Construction spending in the U.S. climbed in April, as private projects rose and public spending slumped.
Outlays (CNSTTMOM) increased 0.4 percent to a $860.8 billion annual rate, the Commerce Department reported today in Washington. The median forecast of 49 economists surveyed by Bloomberg called for a 0.9 percent rise. Private construction projects rose 1 percent in April from the month before, to the highest spending level since December 2012. Public projects fell by 1.2 percent, to the lowest spending level since October 2006, after slumping in the prior month by a revised 2.9 percent.
A pickup in the housing market may be helping to offset any drag created by across-the-board federal spending cuts known as sequestration that began in March and have been rolling out since then. Sales of new properties advanced 2.3 percent in April to an annualized pace of 454,000 homes, the second-fastest pace since July 2008, the Commerce Department said last month.
“Construction has been so beaten down for so long, I think there is strong pent-up demand,” Russell Price, senior economist at Ameriprise Financial Inc. (AMP) in Detroit, said before the report. “Unless we get a jump in interest rates for some unforeseen reason, which I do not expect, I do think it is a solid path higher for the sector.”
Estimates in the Bloomberg survey ranged from a drop of 5.1 percent to a 1.7 percent gain. March’s reading was revised to a 0.8 percent drop from the initial estimate of a 1.7 percent decrease.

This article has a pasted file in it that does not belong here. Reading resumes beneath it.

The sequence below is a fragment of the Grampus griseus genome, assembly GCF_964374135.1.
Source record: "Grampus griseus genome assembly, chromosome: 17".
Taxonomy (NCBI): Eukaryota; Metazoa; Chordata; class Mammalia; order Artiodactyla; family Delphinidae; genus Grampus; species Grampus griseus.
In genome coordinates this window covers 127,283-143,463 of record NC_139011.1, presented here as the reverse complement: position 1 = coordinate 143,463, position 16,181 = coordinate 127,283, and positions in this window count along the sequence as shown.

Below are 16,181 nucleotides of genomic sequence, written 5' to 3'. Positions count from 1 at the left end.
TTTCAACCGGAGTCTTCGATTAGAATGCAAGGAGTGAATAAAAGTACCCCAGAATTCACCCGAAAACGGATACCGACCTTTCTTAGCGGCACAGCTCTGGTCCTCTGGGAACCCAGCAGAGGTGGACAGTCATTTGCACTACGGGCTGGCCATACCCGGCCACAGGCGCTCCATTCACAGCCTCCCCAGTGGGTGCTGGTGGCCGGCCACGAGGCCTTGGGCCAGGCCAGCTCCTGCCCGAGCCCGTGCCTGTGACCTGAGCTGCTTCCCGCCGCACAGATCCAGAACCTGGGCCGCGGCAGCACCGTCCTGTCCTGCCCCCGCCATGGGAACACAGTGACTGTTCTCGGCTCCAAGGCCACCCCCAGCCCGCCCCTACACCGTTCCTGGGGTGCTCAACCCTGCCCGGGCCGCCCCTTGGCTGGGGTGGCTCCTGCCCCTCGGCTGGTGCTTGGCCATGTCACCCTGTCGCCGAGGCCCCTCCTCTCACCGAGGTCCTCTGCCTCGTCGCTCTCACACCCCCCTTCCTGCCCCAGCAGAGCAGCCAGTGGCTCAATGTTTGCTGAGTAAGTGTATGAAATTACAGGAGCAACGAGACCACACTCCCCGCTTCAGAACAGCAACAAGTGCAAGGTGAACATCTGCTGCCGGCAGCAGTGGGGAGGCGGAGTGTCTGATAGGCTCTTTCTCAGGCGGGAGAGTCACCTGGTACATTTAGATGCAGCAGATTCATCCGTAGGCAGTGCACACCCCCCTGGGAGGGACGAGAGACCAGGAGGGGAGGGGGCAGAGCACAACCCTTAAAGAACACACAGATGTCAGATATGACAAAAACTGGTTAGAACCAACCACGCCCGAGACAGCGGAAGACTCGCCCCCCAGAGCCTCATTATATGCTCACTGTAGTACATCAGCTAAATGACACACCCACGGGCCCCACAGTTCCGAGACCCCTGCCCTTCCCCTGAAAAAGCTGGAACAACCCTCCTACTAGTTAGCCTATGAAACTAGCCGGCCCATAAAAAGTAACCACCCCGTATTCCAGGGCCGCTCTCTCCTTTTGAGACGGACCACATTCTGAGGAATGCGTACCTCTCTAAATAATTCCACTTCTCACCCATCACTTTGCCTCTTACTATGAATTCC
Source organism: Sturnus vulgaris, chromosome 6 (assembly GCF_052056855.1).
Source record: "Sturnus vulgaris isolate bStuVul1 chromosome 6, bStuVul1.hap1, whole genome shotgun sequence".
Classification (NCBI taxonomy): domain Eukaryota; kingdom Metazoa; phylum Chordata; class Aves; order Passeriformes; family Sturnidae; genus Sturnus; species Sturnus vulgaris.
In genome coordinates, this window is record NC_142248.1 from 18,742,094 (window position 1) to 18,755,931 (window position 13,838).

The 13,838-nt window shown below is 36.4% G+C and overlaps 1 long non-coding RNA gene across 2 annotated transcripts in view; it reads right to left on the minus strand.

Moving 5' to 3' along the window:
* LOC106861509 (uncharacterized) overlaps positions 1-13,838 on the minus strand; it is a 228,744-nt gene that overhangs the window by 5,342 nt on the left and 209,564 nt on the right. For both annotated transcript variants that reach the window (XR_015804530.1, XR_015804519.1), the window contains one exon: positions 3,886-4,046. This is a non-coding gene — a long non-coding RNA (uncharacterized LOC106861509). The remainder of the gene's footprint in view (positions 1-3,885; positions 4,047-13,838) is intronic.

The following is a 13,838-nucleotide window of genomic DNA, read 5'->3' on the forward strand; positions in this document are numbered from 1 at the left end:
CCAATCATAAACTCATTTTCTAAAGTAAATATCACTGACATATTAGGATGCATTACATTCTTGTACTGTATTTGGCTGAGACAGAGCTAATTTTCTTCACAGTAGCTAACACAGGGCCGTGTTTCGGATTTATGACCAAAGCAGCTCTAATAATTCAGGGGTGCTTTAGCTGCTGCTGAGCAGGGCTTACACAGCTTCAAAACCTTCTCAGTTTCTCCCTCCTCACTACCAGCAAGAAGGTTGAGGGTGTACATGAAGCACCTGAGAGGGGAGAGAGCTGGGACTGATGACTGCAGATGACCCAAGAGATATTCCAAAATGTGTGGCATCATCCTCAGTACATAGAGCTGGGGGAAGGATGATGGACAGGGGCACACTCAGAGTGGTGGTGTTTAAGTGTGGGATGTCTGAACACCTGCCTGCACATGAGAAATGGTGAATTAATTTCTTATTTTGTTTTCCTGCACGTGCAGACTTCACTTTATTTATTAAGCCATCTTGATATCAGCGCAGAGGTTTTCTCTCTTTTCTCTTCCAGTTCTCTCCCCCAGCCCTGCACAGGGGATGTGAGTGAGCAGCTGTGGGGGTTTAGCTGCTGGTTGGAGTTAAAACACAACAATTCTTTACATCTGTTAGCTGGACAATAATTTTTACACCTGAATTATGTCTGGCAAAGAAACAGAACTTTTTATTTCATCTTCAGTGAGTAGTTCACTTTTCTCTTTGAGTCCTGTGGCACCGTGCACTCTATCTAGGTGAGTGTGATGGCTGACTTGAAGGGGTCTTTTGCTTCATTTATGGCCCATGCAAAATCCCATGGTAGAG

Construction spending rose 4.5 percent in the 12 months ended in April before adjusting for seasonal variations.
Housing outlays fell 0.1 percent to a $301.9 billion annualized pace. Private non-residential projects rose 2.2 percent.
Improvements in construction would help companies including Oshkosh Corp. (OSK), which designs and manufactures specialty trucks and other vehicles. Chief Financial Officer David Sagehorn said the services the Oshkosh, Wisconsin-based company uses to monitor North American construction spending are projecting 9 percent to 12 percent annual growth in the U.S. between 2012 and 2015, and low to mid-single digit growth in Canada.
“Construction spending is projected to continue picking up from rock-bottom levels,” Sagehorn said in a May 29 presentation. “Our sales growth in this region over the last several years in the access equipment segment has been largely replacement demand-driven. With any significant uptick in non-residential construction spending, we do expect to see some fleet expansion.”
Construction changes may have played into first-quarter growth estimates released last week. Gross domestic product rose at a 2.4 percent annualized rate in the first quarter, revised from the 2.5 percent pace reported earlier, figures from the Commerce Department showed.
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